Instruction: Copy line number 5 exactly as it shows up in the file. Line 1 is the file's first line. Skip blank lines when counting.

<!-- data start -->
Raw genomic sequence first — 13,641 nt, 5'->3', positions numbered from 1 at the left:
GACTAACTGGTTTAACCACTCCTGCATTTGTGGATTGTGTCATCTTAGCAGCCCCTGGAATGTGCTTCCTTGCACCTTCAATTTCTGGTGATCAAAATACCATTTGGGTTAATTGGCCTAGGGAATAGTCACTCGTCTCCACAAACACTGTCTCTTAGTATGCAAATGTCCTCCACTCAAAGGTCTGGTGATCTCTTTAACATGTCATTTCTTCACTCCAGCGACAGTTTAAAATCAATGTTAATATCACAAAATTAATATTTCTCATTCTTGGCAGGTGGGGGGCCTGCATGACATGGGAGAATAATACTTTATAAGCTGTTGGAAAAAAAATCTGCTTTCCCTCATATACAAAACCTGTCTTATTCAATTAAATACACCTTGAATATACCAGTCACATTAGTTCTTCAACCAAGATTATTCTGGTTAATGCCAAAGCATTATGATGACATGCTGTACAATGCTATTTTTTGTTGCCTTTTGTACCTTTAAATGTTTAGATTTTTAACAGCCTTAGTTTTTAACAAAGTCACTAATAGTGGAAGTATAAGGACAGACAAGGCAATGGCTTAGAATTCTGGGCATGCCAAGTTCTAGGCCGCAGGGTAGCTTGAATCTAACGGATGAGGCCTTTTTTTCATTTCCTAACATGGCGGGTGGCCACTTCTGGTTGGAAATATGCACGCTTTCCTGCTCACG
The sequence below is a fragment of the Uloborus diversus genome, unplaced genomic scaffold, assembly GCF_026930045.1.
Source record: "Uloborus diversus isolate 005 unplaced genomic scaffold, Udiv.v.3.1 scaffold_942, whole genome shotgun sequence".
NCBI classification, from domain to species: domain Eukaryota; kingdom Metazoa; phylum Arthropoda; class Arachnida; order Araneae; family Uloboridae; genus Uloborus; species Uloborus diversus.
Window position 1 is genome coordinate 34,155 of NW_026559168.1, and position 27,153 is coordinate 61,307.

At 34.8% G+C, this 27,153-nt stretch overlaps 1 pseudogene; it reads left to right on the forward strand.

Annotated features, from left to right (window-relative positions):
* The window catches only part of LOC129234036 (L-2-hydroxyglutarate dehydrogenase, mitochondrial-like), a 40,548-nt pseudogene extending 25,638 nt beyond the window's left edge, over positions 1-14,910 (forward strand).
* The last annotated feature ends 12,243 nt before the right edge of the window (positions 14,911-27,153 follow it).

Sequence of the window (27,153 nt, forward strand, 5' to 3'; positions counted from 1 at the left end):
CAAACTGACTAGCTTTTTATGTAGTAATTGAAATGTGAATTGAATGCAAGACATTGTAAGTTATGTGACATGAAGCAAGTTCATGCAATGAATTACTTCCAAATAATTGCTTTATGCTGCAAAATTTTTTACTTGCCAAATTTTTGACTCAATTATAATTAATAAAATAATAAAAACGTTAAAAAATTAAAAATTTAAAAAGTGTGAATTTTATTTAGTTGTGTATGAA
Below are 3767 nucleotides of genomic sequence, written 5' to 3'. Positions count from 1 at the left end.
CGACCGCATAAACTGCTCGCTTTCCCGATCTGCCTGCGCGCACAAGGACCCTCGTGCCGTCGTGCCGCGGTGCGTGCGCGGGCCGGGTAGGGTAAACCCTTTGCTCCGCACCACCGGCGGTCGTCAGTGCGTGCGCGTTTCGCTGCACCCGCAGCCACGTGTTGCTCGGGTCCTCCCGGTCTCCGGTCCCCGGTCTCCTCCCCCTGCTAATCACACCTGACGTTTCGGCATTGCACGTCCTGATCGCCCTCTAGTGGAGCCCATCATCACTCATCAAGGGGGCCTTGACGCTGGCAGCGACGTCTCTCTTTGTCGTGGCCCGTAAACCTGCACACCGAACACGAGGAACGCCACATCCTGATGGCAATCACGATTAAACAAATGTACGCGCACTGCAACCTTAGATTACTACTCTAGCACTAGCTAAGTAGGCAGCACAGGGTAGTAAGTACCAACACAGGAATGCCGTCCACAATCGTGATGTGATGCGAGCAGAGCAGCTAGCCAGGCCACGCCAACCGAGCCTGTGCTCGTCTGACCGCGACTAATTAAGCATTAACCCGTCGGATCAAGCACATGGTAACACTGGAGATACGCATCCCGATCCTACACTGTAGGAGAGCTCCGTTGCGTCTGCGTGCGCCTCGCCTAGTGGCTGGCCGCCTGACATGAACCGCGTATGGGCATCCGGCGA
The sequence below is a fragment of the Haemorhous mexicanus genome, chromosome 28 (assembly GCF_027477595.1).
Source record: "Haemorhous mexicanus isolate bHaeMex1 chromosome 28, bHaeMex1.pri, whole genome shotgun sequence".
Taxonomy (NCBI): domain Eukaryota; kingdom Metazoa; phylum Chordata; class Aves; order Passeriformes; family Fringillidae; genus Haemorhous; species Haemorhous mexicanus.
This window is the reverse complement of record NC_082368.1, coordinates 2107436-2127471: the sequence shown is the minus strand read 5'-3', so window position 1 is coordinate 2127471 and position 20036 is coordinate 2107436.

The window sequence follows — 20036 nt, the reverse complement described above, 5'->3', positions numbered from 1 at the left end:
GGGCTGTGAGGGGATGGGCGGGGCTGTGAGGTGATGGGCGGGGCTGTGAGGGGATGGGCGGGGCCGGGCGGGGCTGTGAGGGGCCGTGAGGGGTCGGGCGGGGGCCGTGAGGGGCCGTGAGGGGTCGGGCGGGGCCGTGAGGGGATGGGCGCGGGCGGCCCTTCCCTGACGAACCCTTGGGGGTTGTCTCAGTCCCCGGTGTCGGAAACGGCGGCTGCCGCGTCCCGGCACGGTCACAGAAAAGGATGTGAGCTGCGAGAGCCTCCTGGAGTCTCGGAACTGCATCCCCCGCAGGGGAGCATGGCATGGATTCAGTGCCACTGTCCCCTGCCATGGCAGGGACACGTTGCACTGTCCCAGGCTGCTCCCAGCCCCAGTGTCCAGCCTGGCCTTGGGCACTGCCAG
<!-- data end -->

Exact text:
NCBI classification, from domain to species: domain Eukaryota; kingdom Metazoa; phylum Arthropoda; class Arachnida; order Araneae; family Uloboridae; genus Uloborus; species Uloborus diversus.